Family Separation Allowance (FSA)

The FSA provides financial support for added expenses caused by family separation that’s unavoidable. It’s a $250 (in 2022) flat monthly fee, regardless of rank or family size. The FSA has specific instances when it’s paid, including:

  • Transportation at government expense to the new location isn’t authorized for dependents.
  • Transportation is authorized, but the dependent can’t accompany the military member to the duty station for medical reasons.
  • The service member is stationed aboard a ship that’s away from home port for more than 30 days at a time.
  • The service member is on temporary duty (TDY) away from the permanent station for more than 30 days at a time, and their dependents don’t live near the TDY station.
  • Dependents are evacuated from a danger area to temporary safe haven government quarters.

Move-In Housing Allowance (MIHA)

The MIHA is a one-time payment for those stationed outside the continental United States and helps cover the cost of miscellaneous moving expenses that include things like appliances, lease taxes, one-time rent-related expenses or security. The amount varies by currency rate and location.

Housing Options

The variety of military housing assistance for veterans and service members is aimed at making sure those who have served, or are serving, and their families can afford to live in a safe and appropriate way. This includes both providing housing and making sure that non-government options are affordable to military members and veterans.

Housing assistance for veterans.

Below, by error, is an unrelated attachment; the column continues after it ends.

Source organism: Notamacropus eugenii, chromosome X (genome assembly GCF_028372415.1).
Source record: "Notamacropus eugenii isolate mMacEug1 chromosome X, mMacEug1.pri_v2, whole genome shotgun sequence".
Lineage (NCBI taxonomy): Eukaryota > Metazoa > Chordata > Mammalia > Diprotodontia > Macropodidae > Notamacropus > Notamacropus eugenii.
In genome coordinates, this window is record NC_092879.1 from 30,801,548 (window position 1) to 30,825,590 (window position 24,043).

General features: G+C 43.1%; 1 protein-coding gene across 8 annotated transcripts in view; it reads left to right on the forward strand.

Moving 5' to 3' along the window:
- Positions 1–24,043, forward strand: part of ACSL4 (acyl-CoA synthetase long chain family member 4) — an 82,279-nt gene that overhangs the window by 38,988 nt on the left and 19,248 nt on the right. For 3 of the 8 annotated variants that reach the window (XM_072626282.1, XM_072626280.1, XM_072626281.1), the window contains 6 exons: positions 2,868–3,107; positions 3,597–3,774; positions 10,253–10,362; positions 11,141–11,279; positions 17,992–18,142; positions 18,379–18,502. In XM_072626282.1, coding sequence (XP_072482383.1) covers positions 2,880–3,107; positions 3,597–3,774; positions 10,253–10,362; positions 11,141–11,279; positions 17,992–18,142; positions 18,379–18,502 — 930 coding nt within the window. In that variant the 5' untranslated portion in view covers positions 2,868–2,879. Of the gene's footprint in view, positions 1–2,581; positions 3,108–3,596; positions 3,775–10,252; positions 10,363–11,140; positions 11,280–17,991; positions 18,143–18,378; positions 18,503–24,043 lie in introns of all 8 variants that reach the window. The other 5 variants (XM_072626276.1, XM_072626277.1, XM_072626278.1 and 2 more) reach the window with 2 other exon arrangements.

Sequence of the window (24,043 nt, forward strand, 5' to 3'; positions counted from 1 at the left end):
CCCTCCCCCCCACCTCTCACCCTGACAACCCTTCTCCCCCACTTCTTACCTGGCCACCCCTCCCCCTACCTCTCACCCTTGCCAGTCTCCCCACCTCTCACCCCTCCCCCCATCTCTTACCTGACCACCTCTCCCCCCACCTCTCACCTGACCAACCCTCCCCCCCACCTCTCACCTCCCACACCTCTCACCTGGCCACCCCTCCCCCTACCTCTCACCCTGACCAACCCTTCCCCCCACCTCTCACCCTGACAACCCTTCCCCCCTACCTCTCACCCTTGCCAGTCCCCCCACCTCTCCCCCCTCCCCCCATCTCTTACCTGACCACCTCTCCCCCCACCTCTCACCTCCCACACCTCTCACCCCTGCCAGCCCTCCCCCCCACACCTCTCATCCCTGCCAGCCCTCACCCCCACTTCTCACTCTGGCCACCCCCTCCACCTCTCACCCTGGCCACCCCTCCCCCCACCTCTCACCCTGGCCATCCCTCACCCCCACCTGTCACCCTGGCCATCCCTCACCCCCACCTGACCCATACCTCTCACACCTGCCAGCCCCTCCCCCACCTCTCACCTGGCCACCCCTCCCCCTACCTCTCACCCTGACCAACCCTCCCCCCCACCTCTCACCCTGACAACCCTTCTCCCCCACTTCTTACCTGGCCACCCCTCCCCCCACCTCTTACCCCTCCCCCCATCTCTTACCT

The VA and the U.S. Department of Housing and Urban Development partner on the VA Supportive Housing program, which helps veterans who are homeless and their families find and sustain permanent housing. HUD provides rental assistance vouchers for privately owned housing for the program, which also connects veterans with support resources for health and mental health care, substance abuse counseling and more.

The VA also has several housing programs that provide grants and loans that allow veterans to buy, build and maintain housing, as well as make accommodations for disabilities, as discussed earlier in this article.

Active-duty military housing assistance

Active-duty service members are provided a variety of options for housing, both on military bases and off, as well as money to pay for it.

  • Government-owned military base housing: Only a fraction of the military housing in the U.S. is still owned and operated by the Department of Defense, though housing on overseas bases is still all federally owned. Those who live in military housing don’t pay rent (their BAH military housing assistance goes directly to cover it), and basic utilities and maintenance are covered.